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NA201912 - FERRIE, E.: Tales from the Greek Legends (Unabridged)

Edward Ferrie

Edward Ferrie

Tales from the

Greek LEgends

Gods and Titans · Perseus · The Labours of Heracles

The Adventures of Theseus · Jason and the Argonauts


The great myths of Ancient Greece have inspired mankind for centuries. The heroes have to battle against impossible odds and a host of monsters to prove their valor. Perseus faces Medusa the Gorgon, an evil woman whose hair is a mass of writhing serpents, and whose very appearance turns men to stone. Heracles is forced to undergo twelve labours, including killing the Nemean Lion and the Many-Headed Hydra, cleaning the Augean Stables and capturing Cerberus, the Hound of Hades. After many noble exploits on the way to Athens, Theseus has his famous encounter with the Minotaur of Crete — then wins and loses his beloved Ariadne. Jason leads a band of heroes on the Argosy, a journey to gain the Golden Fleece, surviving many challenges and obstacles on the way.


And all the while, the gods watch, encourage and sometimes interfere and hinder. The gods of Greece are like super humans — powerful, with special talents, but capable of anger, jealousy and desires like all mankind. Zeus, Lord of all the Gods, rules with his wife Hera on Mount Olympus. One brother, Poseidon, rules the seas while another, Hades, rules the shadowland of the Underworld — peopled by the dead.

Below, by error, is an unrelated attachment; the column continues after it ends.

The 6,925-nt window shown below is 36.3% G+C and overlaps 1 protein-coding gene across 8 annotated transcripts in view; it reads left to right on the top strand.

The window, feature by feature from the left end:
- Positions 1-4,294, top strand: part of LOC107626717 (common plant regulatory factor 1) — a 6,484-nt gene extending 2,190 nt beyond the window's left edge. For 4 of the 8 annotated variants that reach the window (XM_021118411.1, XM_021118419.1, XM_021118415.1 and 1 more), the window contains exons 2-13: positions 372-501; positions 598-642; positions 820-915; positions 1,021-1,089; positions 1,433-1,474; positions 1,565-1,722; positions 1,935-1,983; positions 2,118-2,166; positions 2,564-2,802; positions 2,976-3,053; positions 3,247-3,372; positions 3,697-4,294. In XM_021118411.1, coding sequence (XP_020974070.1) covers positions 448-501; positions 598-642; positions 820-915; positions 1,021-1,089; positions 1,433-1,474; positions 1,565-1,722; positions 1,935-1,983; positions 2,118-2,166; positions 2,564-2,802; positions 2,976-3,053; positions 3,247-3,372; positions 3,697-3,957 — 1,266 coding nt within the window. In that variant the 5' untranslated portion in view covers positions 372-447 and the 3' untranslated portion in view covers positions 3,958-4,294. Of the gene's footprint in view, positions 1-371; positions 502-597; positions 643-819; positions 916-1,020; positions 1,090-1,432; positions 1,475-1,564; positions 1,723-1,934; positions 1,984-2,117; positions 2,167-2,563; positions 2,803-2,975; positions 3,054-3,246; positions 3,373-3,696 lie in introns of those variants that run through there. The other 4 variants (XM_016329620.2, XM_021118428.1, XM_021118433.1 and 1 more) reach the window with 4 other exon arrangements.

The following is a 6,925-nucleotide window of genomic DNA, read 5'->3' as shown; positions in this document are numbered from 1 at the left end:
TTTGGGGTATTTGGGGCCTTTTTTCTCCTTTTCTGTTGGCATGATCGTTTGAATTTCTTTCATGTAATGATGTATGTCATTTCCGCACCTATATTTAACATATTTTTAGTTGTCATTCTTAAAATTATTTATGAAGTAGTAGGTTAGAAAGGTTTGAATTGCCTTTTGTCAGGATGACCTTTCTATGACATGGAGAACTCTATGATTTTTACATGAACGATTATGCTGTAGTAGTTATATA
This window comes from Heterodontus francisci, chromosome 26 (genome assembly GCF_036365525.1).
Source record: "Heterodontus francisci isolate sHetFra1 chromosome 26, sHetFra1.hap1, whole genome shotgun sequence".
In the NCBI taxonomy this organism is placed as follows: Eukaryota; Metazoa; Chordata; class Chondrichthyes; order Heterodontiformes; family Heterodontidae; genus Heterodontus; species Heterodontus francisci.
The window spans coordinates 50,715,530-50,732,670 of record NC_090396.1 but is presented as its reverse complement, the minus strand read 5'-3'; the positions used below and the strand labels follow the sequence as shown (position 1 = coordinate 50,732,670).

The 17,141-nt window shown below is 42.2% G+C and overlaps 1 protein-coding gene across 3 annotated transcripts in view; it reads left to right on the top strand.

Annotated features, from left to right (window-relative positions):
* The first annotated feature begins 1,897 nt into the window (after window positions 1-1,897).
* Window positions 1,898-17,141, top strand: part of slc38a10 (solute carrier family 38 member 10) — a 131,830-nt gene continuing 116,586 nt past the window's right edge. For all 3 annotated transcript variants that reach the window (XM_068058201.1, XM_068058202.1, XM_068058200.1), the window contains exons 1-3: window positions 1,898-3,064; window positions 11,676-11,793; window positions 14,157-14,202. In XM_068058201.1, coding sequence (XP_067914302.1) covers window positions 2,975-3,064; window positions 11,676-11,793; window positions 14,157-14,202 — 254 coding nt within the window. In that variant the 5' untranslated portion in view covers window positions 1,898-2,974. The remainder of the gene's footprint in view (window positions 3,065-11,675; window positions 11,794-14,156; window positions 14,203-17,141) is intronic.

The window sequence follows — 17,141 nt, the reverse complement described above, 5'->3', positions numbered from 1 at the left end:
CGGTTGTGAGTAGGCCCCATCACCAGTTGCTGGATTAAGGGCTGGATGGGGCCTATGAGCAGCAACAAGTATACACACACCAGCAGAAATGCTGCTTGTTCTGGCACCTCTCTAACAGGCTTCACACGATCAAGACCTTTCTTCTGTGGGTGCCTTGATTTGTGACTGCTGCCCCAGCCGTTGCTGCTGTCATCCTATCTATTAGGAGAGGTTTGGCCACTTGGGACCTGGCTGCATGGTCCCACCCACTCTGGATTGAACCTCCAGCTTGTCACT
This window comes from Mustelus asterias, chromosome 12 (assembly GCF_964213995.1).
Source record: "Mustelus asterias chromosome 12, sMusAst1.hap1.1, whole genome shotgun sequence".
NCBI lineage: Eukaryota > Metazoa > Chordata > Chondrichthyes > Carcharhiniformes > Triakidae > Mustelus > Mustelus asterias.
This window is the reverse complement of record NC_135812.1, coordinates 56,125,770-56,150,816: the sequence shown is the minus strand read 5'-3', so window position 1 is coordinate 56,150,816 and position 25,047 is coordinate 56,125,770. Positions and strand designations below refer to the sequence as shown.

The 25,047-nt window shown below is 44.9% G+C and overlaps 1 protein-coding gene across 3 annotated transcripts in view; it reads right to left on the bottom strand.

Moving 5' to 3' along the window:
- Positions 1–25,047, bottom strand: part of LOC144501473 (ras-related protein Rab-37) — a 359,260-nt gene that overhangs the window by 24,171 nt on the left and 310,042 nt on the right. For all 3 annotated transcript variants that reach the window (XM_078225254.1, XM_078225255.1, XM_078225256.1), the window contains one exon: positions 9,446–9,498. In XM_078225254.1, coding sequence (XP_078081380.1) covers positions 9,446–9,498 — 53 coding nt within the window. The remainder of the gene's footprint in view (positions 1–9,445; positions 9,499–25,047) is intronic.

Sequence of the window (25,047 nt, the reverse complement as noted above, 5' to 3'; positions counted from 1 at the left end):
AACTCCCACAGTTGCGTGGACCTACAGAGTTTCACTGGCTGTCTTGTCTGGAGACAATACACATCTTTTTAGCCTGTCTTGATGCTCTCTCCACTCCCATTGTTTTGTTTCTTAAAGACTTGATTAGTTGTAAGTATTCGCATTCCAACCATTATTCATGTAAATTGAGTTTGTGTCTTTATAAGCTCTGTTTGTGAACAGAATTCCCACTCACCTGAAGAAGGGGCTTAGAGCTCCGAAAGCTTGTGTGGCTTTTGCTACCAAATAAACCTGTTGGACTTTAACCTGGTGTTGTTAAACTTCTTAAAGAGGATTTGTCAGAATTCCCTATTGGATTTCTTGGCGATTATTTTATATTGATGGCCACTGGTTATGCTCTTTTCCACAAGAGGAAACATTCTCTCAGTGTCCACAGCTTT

And other gods and goddesses appear, using their different special gifts and displaying their particular qualities, good and bad. Athene is goddess of wisdom and the arts — she sprang, fully-grown, from the brain of her father, Zeus. Apollo is the sun god and also the god of music and poetry. Hermes is the winged messenger —  fast, light, mercurial. He lent his winged sandals to Perseus. Aphrodite is the goddess of love, said to be beautiful beyond compare. Artemis is the virgin goddess of the hunt, swift and accurate with her arrows. Ares is the god of war — huge, muscled, and indomitable. Hephaestus is the blacksmith of the gods. He built Olympus and, though lame, was married to Aphrodite. Hestia is goddess of fire, and goddess of the hearth, the heart of the home. Demeter is goddess of the earth, whose daughter, Persephone, visits for six months of the year (summer) and returns to her husband, Hades, for six months (winter). Dionysus is the god of wine, which loosens the brain of man, and then there are the monsters and the evil men and women, constantly working to cause despair, pain and death in the world.


There are a host of other characters in Greek mythology — half-men half-beasts like Chieron, the wise old centaur who plays the harp and taught Orpheus, the wonder-musician and Jason; nymphs like Thetis, who take particular care of gods and men. Immortals like Prometheus, son of a titan, who so loved Man that he stole fire from the gods.


Their lives and their stories, their hopes and ambitions and sadness are the myths of Greece and are as powerful and meaningful in our day, as they were when Homer sang of the Tales of Troy and Alexander the Great conquered the known world.


Notes by Heather Godwin

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